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The final Walt Bodine Show aired on April 27th, 2012, celebrating 72 years of originality and honesty across print, television and radio platforms, as pioneering journalist Walt Bodine retired from KCUR. Walt died at the age of 92 on Sunday, March 24, 2013.MORE ON WALT:Walt's Beat: A Multimedia Journey Through Walt's CareerThe Walt Bodine Audio DocumentaryMarr Sound Archive Walt CollectionKansas City Star: With Bodine’s final show, KC will miss a good friendStoryCorps in KC: Walt Bodine and Tom BodineA TRIBUTE TO WALT FROM MARILYN MAYE:http://kcurstream.umkc.edu/CENTRAL/blog/maye.mp3

Walt Bodine Eulogized As 'Voice Of Everyman'

Walt Bodine “was us,” said Monroe Dodd, a long-time friend and colleague of the legendary newsman, who died last week at 92. Speaking at a packed memorial service this afternoon at Unity Temple on the Plaza, Dodd said Walt had remarkable insights. “He’d toss (them) into the conversation in the form of questions ... they were like firecrackers.”

Dodd went on to recall Walt's "nimble mind ... warm and lively conversation ... and city full of listeners who became friends."

Dodd pointed out that Bodine was born when Woodrow Wilson was president, before the first radio broadcast was made anywhere. He lived through the advent of television and the internet. He pioneered the talk-show genre with a live broadcast from Breton's restaurant. "In Kansas City, Walt was simply an institution," Dodd said.

The service began with jazz pianist Tim Whitmer playing as people walked in and jazz vocalist Millie Edwards singing 'Bridge Over Troubled Water.'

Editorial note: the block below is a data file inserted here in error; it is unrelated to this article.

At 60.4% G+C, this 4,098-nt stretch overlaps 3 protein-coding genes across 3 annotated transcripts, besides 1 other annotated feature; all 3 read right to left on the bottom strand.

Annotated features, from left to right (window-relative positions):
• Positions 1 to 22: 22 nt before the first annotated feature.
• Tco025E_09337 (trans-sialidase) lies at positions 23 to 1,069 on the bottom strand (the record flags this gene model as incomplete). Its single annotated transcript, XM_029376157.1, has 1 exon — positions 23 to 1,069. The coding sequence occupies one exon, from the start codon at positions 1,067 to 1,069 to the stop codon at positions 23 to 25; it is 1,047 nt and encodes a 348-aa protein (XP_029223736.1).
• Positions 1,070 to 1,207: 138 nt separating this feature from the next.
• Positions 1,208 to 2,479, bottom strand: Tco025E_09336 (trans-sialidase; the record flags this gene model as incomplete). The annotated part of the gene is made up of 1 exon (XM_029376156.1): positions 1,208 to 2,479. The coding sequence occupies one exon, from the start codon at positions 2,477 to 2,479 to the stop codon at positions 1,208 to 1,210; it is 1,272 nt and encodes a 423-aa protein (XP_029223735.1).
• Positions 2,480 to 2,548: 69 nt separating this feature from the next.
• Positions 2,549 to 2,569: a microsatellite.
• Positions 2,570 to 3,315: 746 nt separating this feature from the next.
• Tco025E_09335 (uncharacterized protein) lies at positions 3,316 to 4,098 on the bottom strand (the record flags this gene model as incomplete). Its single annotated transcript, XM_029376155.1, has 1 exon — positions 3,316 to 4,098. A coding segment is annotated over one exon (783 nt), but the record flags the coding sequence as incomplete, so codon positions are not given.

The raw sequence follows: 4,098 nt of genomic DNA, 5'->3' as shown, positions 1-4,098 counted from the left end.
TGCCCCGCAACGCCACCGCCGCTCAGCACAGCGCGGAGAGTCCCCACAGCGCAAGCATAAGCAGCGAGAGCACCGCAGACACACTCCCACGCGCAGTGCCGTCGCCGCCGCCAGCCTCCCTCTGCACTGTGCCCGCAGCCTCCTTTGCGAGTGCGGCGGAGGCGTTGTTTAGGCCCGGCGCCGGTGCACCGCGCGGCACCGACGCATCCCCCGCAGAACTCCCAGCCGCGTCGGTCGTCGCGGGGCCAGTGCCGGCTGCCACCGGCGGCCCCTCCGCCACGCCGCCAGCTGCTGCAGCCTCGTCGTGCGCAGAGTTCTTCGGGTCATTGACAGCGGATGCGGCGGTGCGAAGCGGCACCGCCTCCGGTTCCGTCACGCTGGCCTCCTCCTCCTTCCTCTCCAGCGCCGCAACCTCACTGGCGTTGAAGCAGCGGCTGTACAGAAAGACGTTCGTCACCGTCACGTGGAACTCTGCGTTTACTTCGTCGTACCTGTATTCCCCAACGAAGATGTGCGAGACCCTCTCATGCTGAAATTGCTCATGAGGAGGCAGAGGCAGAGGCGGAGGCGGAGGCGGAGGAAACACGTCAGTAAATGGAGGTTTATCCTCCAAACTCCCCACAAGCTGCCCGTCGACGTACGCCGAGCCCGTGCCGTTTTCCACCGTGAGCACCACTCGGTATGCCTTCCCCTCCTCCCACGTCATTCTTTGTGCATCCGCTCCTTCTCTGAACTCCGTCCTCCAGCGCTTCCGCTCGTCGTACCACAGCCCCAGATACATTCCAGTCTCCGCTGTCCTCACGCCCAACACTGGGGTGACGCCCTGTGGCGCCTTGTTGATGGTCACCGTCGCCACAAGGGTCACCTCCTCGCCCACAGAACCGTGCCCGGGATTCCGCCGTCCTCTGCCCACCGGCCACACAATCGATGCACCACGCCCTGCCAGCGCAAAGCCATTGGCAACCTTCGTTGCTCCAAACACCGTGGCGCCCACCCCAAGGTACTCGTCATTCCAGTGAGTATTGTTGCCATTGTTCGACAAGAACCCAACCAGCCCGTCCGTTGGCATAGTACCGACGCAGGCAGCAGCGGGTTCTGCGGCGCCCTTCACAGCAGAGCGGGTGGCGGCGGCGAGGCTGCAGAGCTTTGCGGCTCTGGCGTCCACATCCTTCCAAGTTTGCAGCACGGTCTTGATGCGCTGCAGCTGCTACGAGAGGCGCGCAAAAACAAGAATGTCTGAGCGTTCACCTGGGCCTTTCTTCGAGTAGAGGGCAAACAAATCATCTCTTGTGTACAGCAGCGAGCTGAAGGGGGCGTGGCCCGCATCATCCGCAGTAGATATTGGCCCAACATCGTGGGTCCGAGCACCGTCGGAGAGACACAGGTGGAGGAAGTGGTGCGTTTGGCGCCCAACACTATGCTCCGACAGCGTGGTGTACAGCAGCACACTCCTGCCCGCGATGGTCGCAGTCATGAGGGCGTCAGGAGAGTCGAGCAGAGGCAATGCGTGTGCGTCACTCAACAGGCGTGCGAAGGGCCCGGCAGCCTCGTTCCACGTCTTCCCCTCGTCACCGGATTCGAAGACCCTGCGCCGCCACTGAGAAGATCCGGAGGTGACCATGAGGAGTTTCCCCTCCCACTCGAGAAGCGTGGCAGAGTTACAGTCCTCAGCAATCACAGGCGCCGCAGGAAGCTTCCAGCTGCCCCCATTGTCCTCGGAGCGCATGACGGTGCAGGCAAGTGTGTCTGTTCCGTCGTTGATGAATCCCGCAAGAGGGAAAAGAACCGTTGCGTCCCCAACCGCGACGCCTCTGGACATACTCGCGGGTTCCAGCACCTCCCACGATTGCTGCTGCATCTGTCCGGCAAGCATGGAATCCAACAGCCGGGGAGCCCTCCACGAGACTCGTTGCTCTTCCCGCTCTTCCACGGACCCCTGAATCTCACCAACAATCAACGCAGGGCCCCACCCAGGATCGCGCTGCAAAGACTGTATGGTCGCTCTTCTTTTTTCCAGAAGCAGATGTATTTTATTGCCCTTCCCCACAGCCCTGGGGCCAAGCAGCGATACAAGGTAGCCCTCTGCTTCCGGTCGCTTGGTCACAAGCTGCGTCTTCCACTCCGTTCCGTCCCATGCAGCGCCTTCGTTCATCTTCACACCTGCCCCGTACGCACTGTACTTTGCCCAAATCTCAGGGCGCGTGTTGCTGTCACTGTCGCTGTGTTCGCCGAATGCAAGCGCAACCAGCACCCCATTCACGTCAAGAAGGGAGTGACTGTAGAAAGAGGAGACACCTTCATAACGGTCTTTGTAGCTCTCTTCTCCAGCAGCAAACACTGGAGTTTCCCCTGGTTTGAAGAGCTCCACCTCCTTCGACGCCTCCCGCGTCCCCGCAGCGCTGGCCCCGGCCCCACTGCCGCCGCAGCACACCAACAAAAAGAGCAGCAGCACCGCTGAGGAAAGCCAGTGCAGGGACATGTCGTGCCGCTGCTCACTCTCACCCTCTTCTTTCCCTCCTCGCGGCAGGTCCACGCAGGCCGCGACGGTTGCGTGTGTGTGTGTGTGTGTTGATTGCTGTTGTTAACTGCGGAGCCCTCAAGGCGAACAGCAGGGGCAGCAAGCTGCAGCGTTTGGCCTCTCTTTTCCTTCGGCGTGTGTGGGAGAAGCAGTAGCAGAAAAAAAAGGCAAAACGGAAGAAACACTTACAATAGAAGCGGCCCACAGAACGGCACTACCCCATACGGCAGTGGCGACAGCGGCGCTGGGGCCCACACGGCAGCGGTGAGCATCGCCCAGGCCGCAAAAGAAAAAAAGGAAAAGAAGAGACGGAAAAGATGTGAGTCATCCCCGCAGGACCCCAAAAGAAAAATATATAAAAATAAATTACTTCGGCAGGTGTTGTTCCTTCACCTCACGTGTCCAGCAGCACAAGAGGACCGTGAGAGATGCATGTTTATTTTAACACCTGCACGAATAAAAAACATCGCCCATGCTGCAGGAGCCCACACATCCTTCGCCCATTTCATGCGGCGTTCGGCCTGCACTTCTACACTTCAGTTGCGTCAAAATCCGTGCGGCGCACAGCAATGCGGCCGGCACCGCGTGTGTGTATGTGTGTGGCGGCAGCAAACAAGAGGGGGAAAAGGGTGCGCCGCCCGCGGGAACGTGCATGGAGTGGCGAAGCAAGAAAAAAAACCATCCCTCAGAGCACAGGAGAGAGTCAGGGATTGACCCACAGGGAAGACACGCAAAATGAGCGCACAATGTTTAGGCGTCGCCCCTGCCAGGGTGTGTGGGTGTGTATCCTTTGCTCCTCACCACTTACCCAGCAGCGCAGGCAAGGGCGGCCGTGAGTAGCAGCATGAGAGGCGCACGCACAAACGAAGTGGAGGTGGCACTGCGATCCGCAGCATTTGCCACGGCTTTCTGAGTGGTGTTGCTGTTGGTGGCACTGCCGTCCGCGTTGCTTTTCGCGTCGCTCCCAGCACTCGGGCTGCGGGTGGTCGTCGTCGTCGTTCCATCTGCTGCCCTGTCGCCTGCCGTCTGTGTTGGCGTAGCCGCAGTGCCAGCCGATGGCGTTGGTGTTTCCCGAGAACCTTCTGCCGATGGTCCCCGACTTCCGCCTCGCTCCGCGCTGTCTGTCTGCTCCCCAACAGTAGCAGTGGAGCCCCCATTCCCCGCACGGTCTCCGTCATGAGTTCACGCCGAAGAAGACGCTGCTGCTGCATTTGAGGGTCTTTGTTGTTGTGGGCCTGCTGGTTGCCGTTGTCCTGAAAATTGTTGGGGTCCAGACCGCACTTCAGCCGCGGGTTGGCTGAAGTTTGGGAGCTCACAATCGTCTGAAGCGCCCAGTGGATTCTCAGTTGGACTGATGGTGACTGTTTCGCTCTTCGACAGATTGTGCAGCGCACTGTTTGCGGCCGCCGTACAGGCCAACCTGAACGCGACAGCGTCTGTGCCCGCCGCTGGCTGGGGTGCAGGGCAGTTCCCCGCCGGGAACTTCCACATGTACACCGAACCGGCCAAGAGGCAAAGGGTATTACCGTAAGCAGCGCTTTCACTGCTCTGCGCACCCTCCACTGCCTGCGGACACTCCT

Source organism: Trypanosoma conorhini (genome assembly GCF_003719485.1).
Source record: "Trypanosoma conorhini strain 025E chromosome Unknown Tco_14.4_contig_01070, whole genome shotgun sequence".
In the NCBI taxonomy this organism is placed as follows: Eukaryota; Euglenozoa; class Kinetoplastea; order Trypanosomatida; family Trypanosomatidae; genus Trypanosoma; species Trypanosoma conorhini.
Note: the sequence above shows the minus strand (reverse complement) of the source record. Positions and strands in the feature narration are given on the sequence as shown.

Credit Laura Ziegler
Millie Edwards belted out a bluesy version of Bridge Over Troubled Water to start the service off.

Marty Bodine, the eldest of Walt and Bernadine Bodine’s five children, thanked Walt’s many caregivers, friends and professional colleagues. 

Marty recalled growing up with the pioneer of radio and television. 

“It was hard for me to see him on TV for the first time,” Marty said. “My mom had to scrape me off the ceiling when I saw him in that little box … not paying any attention to me.”

He always had a cheerful thing to say about everyone up until the end, Marty said, in spite of a host of debilitating maladies. 

The memorial continued with an open microphone, at which friends and colleagues offered funny and touching memories of knowing and working with Walt.

KCUR's Steve Bell said Walt taught him first and foremost to "be yourself ... tell it like it is and be as colorful with it as possible." 

KCUR's Steve Bell remembers working with Walt long before either of them came to public radio.

Sam Mann, Pastor Emeritus of St. Mark's Church, remembered a show Walt pulled together called The Hell Raisers.

"We raised a lot of hell!" Mann proclaimed loudly with a grin. Other "hell raisers" included the late Sid Willens, a lawyer, and housing advocate Ruth Margolin. 

Walt Bodine donated his body to science, as did his wife, Bernie.

I partner with communities to uncover the ignored or misrepresented stories by listening and letting communities help identify and shape a narrative. My work brings new voices, sounds, and an authentic sense of place to our coverage of the Kansas City region. My goal is to tell stories on the radio, online, on social media and through face to face conversations that enhance civic dialogue and provide solutions.
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